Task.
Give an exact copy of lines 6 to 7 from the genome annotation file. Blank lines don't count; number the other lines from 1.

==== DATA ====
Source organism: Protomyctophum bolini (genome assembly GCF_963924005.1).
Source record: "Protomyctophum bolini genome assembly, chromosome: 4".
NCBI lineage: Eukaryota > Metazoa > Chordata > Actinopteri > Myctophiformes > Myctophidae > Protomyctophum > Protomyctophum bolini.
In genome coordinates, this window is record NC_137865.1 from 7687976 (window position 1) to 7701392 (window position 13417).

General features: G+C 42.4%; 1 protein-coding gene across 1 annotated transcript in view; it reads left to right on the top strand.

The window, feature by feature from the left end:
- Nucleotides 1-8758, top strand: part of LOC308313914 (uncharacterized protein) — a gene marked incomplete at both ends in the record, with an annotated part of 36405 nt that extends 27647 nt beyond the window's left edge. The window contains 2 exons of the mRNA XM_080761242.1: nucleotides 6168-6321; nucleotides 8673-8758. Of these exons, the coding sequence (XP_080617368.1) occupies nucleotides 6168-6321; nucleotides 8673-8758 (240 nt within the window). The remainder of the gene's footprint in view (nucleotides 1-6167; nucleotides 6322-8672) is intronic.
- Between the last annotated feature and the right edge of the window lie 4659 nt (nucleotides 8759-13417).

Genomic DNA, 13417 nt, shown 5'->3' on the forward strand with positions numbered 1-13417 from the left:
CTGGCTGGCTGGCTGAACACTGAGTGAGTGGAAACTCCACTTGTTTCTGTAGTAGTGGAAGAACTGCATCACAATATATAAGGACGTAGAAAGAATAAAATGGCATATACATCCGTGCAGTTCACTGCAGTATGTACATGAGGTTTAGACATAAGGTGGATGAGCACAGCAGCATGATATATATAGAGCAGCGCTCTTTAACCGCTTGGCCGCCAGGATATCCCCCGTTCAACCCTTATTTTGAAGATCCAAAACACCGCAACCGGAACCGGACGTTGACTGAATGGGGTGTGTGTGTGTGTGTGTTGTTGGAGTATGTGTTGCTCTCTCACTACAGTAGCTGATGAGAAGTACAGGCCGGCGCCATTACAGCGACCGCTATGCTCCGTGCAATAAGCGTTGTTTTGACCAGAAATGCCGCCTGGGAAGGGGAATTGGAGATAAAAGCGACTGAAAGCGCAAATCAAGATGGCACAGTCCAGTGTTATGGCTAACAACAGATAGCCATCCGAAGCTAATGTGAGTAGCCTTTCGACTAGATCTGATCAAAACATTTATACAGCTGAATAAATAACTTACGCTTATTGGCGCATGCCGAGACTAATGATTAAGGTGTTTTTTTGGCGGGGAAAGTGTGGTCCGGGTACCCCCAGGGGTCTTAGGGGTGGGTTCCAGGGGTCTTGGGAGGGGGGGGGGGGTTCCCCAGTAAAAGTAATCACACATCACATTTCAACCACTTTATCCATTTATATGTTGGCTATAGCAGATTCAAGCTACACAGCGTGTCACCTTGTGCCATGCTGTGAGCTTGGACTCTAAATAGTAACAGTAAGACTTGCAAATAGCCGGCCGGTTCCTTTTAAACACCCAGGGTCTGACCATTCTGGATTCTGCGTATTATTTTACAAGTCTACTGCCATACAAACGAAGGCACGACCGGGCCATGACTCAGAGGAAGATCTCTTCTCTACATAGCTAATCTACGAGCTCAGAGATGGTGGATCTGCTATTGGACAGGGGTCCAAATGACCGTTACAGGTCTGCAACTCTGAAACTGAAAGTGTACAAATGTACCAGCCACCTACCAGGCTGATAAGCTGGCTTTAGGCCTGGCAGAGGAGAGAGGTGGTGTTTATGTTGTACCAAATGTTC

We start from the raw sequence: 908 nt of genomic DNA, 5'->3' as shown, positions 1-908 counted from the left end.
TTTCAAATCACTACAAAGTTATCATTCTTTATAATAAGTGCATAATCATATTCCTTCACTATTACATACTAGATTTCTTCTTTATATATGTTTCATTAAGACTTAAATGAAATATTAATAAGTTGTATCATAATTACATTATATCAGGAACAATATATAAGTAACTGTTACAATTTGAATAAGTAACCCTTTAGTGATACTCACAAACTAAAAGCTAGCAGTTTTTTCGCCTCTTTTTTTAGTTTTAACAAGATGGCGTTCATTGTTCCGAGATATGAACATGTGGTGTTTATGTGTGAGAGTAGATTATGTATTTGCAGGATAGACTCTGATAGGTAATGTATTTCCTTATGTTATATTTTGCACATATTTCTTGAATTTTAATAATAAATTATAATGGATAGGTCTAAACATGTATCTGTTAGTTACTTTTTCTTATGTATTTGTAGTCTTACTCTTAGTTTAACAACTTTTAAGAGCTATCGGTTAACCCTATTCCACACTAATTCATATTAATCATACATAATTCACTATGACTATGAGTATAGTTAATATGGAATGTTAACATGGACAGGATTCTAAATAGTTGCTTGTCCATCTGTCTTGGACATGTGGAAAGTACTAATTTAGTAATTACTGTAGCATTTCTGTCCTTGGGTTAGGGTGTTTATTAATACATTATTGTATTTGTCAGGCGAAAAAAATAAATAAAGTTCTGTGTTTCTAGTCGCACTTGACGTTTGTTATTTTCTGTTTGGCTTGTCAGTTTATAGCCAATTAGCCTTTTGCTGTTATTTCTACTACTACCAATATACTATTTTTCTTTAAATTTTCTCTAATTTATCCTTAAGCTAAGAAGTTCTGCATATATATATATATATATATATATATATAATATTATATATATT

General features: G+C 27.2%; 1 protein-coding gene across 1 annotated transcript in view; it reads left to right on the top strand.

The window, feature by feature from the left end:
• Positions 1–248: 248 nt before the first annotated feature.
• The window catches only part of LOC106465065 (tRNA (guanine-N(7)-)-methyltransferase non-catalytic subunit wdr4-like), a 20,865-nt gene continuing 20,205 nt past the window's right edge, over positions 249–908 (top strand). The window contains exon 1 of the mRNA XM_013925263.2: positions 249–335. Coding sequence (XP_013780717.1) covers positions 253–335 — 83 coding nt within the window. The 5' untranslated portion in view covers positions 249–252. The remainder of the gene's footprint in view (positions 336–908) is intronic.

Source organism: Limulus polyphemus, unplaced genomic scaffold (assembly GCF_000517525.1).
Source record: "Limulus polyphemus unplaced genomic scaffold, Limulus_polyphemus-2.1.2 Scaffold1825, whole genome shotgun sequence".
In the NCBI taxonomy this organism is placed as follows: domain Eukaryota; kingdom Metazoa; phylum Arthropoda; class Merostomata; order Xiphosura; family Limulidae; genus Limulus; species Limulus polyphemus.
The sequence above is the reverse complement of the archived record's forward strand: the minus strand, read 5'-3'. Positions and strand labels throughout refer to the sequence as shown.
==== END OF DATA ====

The window, feature by feature from the left end:
- Nucleotides 1-8758, top strand: part of LOC308313914 (uncharacterized protein) — a gene marked incomplete at both ends in the record, with an annotated part of 36405 nt that extends 27647 nt beyond the window's left edge. The window contains 2 exons of the mRNA XM_080761242.1: nucleotides 6168-6321; nucleotides 8673-8758. Of these exons, the coding sequence (XP_080617368.1) occupies nucleotides 6168-6321; nucleotides 8673-8758 (240 nt within the window). The remainder of the gene's footprint in view (nucleotides 1-6167; nucleotides 6322-8672) is intronic.